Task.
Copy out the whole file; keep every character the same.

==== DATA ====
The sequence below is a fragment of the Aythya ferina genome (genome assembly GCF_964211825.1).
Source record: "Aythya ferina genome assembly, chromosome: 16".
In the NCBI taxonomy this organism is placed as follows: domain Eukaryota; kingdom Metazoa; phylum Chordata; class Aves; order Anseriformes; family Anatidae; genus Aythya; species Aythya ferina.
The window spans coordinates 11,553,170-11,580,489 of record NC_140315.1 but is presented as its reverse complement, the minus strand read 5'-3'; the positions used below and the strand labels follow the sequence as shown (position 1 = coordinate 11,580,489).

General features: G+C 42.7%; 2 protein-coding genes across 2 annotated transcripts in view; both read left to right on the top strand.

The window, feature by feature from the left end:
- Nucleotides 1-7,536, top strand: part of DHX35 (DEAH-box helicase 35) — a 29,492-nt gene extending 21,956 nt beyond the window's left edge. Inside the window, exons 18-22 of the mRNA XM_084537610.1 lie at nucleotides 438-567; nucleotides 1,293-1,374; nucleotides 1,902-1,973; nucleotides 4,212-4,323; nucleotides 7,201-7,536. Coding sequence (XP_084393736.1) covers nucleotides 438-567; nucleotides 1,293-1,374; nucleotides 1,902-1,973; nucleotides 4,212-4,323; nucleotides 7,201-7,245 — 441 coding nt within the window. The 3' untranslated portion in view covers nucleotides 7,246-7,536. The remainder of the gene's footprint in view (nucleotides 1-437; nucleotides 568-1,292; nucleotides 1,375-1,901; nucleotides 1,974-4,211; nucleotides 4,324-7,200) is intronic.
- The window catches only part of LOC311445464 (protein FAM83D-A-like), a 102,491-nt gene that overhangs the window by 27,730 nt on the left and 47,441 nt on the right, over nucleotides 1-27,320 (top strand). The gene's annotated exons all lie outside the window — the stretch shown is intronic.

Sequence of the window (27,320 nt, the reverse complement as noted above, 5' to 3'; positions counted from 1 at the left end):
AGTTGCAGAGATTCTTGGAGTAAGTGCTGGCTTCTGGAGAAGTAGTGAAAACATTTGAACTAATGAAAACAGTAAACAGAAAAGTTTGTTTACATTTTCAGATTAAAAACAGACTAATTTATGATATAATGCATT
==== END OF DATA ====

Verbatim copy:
The sequence below is a fragment of the Aythya ferina genome (genome assembly GCF_964211825.1).
Source record: "Aythya ferina genome assembly, chromosome: 16".
In the NCBI taxonomy this organism is placed as follows: domain Eukaryota; kingdom Metazoa; phylum Chordata; class Aves; order Anseriformes; family Anatidae; genus Aythya; species Aythya ferina.
The window spans coordinates 11,553,170-11,580,489 of record NC_140315.1 but is presented as its reverse complement, the minus strand read 5'-3'; the positions used below and the strand labels follow the sequence as shown (position 1 = coordinate 11,580,489).

General features: G+C 42.7%; 2 protein-coding genes across 2 annotated transcripts in view; both read left to right on the top strand.

The window, feature by feature from the left end:
- Nucleotides 1-7,536, top strand: part of DHX35 (DEAH-box helicase 35) — a 29,492-nt gene extending 21,956 nt beyond the window's left edge. Inside the window, exons 18-22 of the mRNA XM_084537610.1 lie at nucleotides 438-567; nucleotides 1,293-1,374; nucleotides 1,902-1,973; nucleotides 4,212-4,323; nucleotides 7,201-7,536. Coding sequence (XP_084393736.1) covers nucleotides 438-567; nucleotides 1,293-1,374; nucleotides 1,902-1,973; nucleotides 4,212-4,323; nucleotides 7,201-7,245 — 441 coding nt within the window. The 3' untranslated portion in view covers nucleotides 7,246-7,536. The remainder of the gene's footprint in view (nucleotides 1-437; nucleotides 568-1,292; nucleotides 1,375-1,901; nucleotides 1,974-4,211; nucleotides 4,324-7,200) is intronic.
- The window catches only part of LOC311445464 (protein FAM83D-A-like), a 102,491-nt gene that overhangs the window by 27,730 nt on the left and 47,441 nt on the right, over nucleotides 1-27,320 (top strand). The gene's annotated exons all lie outside the window — the stretch shown is intronic.

Sequence of the window (27,320 nt, the reverse complement as noted above, 5' to 3'; positions counted from 1 at the left end):
AGTTGCAGAGATTCTTGGAGTAAGTGCTGGCTTCTGGAGAAGTAGTGAAAACATTTGAACTAATGAAAACAGTAAACAGAAAAGTTTGTTTACATTTTCAGATTAAAAACAGACTAATTTATGATATAATGCATT